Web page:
It’s interesting to think about the fact that the word “genre” has evolved over the years. Originally, it comes from both of/either a French word for “a kind,” or the English word “gender,” according to dictionary.com’s origin feature. As Kerry Dirk says in the essay, Navigating Genres, the word genre “used to have a bad reputation and may still make some people cringe. Genre used to refer primarily to form, which meant that writing in a particular genre was seen as simply a matter of filling in the blanks.” Of course, word definitions evolve, which is a basic understanding of linguistics in general. I believe that “genre” is one of the words that has been greatly influenced by the growth of new media and ways of communication. Now, it’s such a broad term that it’s practically ungraspable, and therefore undefinable. However, Amy J. Devitt words it beautifully, in Generalizing about Genre: New Conceptions of an Old Concept, as “dynamic patterning of human experience, as one of the concepts that enable us to construct our writing world.” This definition is just vague enough to work for the vague concept that is genre.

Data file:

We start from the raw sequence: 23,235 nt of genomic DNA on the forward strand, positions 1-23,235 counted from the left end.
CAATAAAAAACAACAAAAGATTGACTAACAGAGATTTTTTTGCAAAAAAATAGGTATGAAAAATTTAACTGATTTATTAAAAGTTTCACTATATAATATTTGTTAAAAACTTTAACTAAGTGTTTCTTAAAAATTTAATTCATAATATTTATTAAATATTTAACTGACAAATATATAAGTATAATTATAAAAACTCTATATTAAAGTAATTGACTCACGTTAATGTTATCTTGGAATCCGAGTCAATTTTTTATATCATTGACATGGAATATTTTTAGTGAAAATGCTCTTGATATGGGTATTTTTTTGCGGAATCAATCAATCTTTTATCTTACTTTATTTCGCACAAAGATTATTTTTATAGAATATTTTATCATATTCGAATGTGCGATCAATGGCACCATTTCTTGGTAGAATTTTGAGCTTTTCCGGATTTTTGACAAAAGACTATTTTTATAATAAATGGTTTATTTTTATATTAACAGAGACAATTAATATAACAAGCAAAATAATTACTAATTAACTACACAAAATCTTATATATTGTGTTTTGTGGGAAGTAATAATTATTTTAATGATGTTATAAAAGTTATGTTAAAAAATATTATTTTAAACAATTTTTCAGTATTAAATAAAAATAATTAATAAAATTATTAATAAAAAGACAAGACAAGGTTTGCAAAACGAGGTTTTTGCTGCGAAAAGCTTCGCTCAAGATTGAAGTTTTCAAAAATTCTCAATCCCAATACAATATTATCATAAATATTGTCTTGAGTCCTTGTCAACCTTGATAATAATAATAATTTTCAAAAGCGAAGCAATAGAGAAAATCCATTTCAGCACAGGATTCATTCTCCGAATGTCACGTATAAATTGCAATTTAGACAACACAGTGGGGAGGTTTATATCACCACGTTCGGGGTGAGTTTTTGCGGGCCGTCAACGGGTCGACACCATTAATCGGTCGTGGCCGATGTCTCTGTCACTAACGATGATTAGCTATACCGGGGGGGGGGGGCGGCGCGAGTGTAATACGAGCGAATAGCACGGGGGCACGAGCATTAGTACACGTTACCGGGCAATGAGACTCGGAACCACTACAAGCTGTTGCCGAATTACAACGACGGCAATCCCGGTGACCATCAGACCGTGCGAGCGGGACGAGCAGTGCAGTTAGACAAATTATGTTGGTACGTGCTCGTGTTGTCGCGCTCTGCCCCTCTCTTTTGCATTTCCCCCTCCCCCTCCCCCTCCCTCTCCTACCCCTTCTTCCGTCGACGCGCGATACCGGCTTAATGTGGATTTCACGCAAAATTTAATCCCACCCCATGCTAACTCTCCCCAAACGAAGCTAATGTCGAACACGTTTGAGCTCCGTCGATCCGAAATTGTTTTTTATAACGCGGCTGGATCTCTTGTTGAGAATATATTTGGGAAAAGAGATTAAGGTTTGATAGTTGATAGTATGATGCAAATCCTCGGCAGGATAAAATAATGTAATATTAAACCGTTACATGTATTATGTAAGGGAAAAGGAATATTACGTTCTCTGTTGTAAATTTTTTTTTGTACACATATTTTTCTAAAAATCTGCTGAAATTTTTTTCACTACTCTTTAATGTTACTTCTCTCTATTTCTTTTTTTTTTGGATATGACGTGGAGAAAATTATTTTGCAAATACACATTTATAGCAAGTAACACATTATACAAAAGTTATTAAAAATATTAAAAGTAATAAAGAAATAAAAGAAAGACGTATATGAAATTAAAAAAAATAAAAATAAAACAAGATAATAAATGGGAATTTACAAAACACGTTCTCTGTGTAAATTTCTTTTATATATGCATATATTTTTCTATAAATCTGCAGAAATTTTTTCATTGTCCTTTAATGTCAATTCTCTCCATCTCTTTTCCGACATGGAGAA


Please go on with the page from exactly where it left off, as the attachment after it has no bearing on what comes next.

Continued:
To be completely honest, I’d never really thought about my own definition of the word genre. I just considered it general categorization, and knew how it functioned within forms of art and entertainment. Having it defined, however, opens my eyes to a world of genre and how it shapes media in both digital and traditional ways of publication. Now that I can have a reasoning for its existence, a tangible explanation, I can further learn about what the different genres are and their importance to media.
I am most interested in working with the genre that aligns with music sharing websites, such as Bandcamp and Soundcloud. These websites are useful tools that benefit the world of musicians, music-listeners, and explorers of online art and creation.
Word count: 316
Devitt, Amy J. “Generalizing about Genre: New Conceptions of an Old Concept.” College Composition and Communication, Vol. 44, No. 4, 1993.
Dirk, Kerry. “Navigating Genres.” Writing Spaces: Readings on Writing, 2010.